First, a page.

Department of Microbiology

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Faculty Profile

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Erle S. Robertson, Ph.D.

Professor of Microbiology
Program Leader, Tumor Virology Training Program, University of Pennsylvania, Department of Microbiology
Department: Microbiology

Contact information
201E Johnson Pavilion
3610 Hamilton Walk
Philadelphia, PA 19104
Office: (215) 746-0114
Fax: (215) 898-9557
Graduate Group Affiliations
Education:
B.Sc. (Microbiology)
Howard University, Washington, DC, Dean's list for entire period, 1987.
PhD (Microbiology and Molecular Genetics)
Wayne State University, Detroit, MI Mentor: Allan Nicholson, Ph.D., 1992.
MS (Honorary Masters)
University of Pennsylvania, 2003.
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Description of Research Expertise

Research Interests
Mechanisms of Oncogenesis by Gammaherpesvirus.

Key words: oncogenesis, viruses and cancer, viral oncology, Tumor Virology, Gene therapy, Kaposi's Sarcoma, Epstein-Barr Virus, Lymphoproliferative disease, Lymphomas.

Description of Research
Epstein-Barr virus (EBV) and Kaposi's sarcoma associated herpesvirus (KSHV) are associated with a number of human malignancies. These include Burkitt's lymphoma, nasopharyngeal carcinoma, Hodgkin's lymphoma, breast carcinoma, Kaposi's sarcoma and body cavity based lymphoma. We are investigating the fundamental mechanisms utilized by these gammaherpesviruses to induce cell mediated growth transformation. We are using genetics, genomics and biochemical approaches to establish unknown pathways involved in these cellular events and attempting to develop models that explain how gammaherpesviruses establish transformation in human cells.

EBV infects human B-lymphocytes and is the etiological agent of infectious mononucleosis. In vitro EBV efficiently growth transforms primary B-lymphocytes. Studies have demonstrated that only a subset of the viral latent genes is essential for EBV mediated transformation. One such gene is the EBV nuclear antigen EBNA3C. EBNA3C is a large nuclear transcription factor involved in modulating transcription activated by a cellular repressor RBP-Jkappa and other transcription factors. We are interested in other related functions of EBNA3C through its interactions with a number of other cellular molecules. Screens to identify other cellular targets have identified a number of interesting targets associated with EBNA3C. These molecules are involved in cell division, metastasis, apoptosis, cell cycle regulation and regulation of protein degradation. We are currently pursuing a number of these molecules in an effort to demonstrate their biochemical, structural and functional relevance in human cancers.

KSHV is the second human oncogenic herpesvirus, associated with Kaposi's sarcoma (KS) and pleural effusion lymphomas (PELs) or body cavity based lymphomas (BCBLs). KSHV also belongs to the human gammaherpesvirus family with collinear homology to EBV. KSHV infects human B-cells and endothelial cells. The mechanism of KSHV mediated oncogenesis is not understood. Our laboratory is involved in the elucidation of the mechanisms by which KSHV persists and establishes persistent infection in the associated human cancers.

Rotation Projects for 2006-2007
Positions available. Please contact Dr. Robertson via mail.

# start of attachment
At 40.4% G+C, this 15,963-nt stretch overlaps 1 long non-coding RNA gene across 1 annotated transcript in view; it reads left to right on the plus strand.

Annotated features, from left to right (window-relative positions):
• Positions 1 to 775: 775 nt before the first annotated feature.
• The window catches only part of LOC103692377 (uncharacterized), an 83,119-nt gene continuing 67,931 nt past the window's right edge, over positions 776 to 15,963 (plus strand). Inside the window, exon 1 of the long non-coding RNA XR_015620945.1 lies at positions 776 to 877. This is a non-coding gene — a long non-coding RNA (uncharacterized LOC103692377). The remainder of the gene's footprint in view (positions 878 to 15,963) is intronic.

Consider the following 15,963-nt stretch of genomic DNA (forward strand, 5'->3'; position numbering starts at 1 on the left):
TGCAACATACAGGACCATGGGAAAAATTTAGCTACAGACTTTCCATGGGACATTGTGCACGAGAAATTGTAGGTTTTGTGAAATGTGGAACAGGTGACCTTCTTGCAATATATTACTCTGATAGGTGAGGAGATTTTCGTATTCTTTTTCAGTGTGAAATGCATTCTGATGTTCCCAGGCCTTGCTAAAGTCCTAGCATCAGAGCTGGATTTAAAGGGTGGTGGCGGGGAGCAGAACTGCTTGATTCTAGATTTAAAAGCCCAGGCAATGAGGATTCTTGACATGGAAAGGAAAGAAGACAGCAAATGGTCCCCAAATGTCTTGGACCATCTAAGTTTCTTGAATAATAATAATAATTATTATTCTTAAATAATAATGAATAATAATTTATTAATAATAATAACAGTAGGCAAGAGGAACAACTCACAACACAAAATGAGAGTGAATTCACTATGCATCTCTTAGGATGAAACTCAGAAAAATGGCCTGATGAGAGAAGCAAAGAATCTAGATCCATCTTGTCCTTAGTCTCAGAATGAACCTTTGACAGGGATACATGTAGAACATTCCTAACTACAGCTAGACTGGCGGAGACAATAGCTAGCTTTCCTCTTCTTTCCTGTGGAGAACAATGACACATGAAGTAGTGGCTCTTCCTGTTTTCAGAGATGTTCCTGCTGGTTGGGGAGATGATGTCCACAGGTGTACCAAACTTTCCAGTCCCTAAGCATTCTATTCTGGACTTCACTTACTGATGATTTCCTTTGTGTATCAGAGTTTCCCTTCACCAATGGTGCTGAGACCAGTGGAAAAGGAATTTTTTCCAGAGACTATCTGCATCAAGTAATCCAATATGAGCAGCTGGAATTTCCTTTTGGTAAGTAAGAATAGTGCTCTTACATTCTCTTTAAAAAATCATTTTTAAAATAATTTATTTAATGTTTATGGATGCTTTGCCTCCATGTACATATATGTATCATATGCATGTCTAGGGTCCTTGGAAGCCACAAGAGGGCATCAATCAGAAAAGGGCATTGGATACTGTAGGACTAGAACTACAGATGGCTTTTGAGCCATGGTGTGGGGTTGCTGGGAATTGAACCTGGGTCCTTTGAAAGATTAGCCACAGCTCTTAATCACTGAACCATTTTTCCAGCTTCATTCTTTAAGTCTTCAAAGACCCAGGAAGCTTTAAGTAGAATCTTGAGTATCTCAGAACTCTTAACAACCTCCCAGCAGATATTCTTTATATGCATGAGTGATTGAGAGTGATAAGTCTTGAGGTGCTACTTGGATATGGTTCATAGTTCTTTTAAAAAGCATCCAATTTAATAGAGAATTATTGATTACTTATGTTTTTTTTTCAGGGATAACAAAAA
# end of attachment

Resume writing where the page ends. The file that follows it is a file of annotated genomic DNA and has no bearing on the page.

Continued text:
Lab personnel:
Jason Knight, MSTP Candidate
Subhash Verma, Postdoctoral Fellow
Ke Lan, Postdoctoral Fellow
Masano Murukami, Postdoctoral Fellow
Sumit Borah, Research Specialist
Daniel Kuppers, Research Specialist

Selected Publications

Knight, J., Sharma, N., Robertson, ES: EBV Laten Antigen 3C Can Medicate the Degradation of the Retinoblastoma Protein through an SCF Cellular Ubiquitin Ligase. Prooceedings of the National Academy of Sciences In press.

Verma, S., Lan, K., and Robertson, E.S.: Structure and Function of LANA encoded by KSHV. In Kaposi's Sarcoma Herpesvirus. Springer Press, London, England, In Press.

Knight, J.A. and Robertson, E.S.: Epstein-Barr virus and Cell Cycle Regulation. In Epstein Barr Virus. Horzion Press, London, UK, Page: 50 - 532, 2005.

Si, H., and Robertson E.S.: Kaposi's Sarcoma-Associated Herpesvirus Encoded Latency-associated Nuclear Antigen Induces Chromosomal Instability through Inhibition of P53 Function. Journal of Viriology 80(2): 697 - 709, 2006.

Sharma, N., J.S. Knight, and E.S. Robertson: Conserved cell cycle regulatory properties within the Amino-Terminal Domain of the Epstein-Barr Virus nuclear Antigen 3C Virology 346(2): 379 - 384, March 2006.

Murakami, M., Lan, K. Subramanian, C., and Robertson, E.S.,: The Epstein-Barr Virus nuclear antigen 1 interacts with Nm23-H1 in lymphoblastoid cell lines and inhibits its ability to suppress cell migration. Journal of Virology 79: 1559-1568, 2005.

Lan, K., Kuppers, D.A., Verma, S., Sharma, N., Murakami, M. and Robertson, E.S.: Induction of Kaposi's sarcoma-associated herpesvirus latency-associated nuclear antigen by the lytic transactivator RTA: Novel mechanism for establishment of latency. Journal of Virology 79(12): In Press, June 2005.

Knight, J.S., Sharma, N. and Robertson, E.S.: SCF(Skp2)complex targeted by Epstein-Barr virus essential nuclear antigen. Molecular and Cell Biology 25(5): 1749 - 1763, March 2005.

Kuppers, D.A., Lan, K., Knight, J.A., Robertson, E.S.: Regulation of MMp-9 expression by Epstein-Barr virus nuclear antigen 3C and the suppressor of metastasis Nm23-H1. Journal of Virology 79: 9714 - 9724, 2005.

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Last updated: 04/10/2014
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